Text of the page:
by Kenneth Fine
Hats off to you, North Carolina. You've put yourself on the map for all the wrong reasons once again. No, we're not talking about the absurd bill filed yesterday to make gay marriage illegal (Supreme Court, Shmupreme Court, amirite?), or the industry-protecting hog-farm bill moving quickly through the legislature, or even the faux-HB 2 repeal Governor Cooper signed a few weeks ago.3) Gay marriage ban dead in NC House, speaker says.
Today's topic is juvenile justice—specifically, the treatment of teenagers under the age of eighteen in the criminal justice system. Until recently, North Carolina was one of just two states in the country (along with New York) to prosecute all sixteen- and seventeen-year-olds as adults. It's a practice juvenile justice advocates have long argued is not just ineffective but also costly and counterproductive—and one that actually increases the likelihood that youthful offenders will wind up back in the criminal justice system.
But here’s the thing about that: New York lifted its restriction on Sunday, when Governor Andrew Cuomo signed legislation effectively raising the age of criminal prosecution for sixteen- and seventeen-year-olds. Now, North Carolina is the last state in the country to funnel sixteen- and seventeen-year-olds through the adult criminal justice system.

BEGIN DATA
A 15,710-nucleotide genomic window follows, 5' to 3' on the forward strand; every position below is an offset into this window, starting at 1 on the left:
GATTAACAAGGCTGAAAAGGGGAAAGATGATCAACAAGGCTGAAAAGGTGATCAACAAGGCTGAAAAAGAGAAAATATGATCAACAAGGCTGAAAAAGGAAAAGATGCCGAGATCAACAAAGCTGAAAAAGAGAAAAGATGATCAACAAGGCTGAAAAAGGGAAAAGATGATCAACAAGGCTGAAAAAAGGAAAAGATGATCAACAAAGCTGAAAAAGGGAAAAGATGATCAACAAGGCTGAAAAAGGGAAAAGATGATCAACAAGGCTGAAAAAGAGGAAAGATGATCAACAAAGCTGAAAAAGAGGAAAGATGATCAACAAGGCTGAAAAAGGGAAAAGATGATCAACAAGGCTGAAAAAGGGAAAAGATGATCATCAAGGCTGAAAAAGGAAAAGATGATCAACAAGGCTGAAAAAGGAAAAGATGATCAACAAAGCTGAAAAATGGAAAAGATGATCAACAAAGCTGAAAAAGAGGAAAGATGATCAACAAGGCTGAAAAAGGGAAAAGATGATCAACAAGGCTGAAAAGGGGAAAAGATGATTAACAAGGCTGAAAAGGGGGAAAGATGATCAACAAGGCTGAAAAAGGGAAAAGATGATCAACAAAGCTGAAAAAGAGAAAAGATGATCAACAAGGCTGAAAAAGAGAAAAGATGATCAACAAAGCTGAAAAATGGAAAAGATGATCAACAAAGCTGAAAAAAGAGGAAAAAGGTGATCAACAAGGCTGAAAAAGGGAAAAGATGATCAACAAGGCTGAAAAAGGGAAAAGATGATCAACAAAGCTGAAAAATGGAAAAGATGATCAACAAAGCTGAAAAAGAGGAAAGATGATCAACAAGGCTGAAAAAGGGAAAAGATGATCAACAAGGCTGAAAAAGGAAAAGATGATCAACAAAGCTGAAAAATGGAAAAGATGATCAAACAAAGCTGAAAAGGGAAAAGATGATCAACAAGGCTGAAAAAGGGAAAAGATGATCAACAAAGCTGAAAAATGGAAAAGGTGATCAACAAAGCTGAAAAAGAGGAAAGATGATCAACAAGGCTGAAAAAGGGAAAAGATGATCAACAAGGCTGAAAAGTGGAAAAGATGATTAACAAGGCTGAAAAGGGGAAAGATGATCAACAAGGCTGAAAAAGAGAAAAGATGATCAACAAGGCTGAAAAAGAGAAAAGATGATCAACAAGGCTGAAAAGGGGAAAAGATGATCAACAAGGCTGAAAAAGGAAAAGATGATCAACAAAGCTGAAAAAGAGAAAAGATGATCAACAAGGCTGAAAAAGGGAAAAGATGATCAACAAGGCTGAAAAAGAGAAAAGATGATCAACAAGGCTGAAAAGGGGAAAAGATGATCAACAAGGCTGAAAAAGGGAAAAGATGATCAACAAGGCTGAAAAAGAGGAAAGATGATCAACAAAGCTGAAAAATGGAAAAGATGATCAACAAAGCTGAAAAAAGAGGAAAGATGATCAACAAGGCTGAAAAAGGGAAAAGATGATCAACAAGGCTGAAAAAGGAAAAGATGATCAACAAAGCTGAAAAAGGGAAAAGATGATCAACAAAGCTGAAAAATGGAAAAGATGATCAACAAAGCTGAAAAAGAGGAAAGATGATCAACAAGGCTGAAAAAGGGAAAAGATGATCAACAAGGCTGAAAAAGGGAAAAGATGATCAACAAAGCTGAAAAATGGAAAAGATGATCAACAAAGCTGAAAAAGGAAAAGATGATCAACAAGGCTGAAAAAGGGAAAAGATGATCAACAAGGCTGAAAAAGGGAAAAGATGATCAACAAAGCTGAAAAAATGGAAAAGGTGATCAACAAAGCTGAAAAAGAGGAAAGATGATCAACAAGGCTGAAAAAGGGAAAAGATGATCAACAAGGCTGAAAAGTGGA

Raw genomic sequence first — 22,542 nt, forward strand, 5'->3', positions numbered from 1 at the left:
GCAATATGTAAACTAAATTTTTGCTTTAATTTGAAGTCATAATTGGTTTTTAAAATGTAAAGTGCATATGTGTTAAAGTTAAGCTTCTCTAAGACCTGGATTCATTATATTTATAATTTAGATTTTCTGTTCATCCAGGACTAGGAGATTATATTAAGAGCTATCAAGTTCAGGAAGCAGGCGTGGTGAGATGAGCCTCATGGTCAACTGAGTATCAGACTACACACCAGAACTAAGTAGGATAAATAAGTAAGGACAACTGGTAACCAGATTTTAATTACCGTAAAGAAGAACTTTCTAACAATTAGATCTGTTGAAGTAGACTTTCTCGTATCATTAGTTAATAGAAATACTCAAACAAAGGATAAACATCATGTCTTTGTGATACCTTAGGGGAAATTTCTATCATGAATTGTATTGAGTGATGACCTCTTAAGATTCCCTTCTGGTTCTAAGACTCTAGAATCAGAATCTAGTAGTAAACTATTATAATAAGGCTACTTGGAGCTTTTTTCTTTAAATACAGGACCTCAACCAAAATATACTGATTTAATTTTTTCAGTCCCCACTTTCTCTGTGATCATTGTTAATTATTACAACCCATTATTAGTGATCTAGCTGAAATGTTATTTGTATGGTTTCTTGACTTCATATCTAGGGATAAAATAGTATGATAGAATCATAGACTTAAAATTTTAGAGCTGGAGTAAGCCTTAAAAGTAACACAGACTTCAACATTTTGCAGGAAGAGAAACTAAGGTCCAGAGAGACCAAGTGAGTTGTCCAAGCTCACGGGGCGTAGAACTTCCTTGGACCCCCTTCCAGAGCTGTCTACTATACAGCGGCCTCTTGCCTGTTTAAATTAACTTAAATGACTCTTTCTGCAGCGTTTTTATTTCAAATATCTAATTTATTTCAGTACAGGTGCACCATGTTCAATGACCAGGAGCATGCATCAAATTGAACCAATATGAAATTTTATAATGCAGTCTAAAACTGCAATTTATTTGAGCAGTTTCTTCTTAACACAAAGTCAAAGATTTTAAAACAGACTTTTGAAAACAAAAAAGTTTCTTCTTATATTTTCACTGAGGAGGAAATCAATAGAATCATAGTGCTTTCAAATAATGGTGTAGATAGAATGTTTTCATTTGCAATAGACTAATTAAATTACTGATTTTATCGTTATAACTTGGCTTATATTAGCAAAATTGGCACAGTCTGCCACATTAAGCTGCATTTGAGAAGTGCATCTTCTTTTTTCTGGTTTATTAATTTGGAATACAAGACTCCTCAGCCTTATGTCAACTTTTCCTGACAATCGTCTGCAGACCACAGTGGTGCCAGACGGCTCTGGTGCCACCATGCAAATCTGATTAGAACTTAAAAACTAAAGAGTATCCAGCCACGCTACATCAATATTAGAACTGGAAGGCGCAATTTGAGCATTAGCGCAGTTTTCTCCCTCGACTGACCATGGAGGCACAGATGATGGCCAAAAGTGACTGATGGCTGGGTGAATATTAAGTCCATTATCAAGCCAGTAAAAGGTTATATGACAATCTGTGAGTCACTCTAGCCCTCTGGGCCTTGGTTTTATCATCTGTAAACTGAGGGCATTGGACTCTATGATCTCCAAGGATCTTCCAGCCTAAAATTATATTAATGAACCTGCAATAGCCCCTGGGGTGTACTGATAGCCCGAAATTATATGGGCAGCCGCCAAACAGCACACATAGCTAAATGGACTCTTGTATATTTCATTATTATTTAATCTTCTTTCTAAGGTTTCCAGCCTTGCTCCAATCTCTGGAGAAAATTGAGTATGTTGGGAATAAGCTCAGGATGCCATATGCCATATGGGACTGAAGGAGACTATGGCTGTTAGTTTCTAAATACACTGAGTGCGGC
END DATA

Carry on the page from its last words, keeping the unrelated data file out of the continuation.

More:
House Bill 780 was filed Tuesday and says the 2015 U.S. Supreme Court ruling that legalized same-sex marriage across the country “is null and void in the State of North Carolina.” The sponsors argue in the bill language that it’s “clear that laws concerning marriage are for each state to establish and maintain severally and independently.”Must be tired from all the effort expounded trying to protect the pork industry from lawsuits.
House Speaker Tim Moore, a Republican, said Wednesday that he won’t allow the bill to move forward this session.
Some state legislators want to look at how to split North Carolina school systems into smaller districts, a preliminary step that could make it possible to break up large systems such as Wake County and Charlotte-Mecklenburg.Well, have a great days, folks. Thanks to Mr. Pittman, it should be an interesting day around the water cooler.
House Bill 704 filed this week would create a joint legislative study committee to look into whether legislation should be introduced to allow for the breakup of previously merged school systems. The committee would also consider how to divide school districts and whether a local referendum or petition would be needed before a district could be split.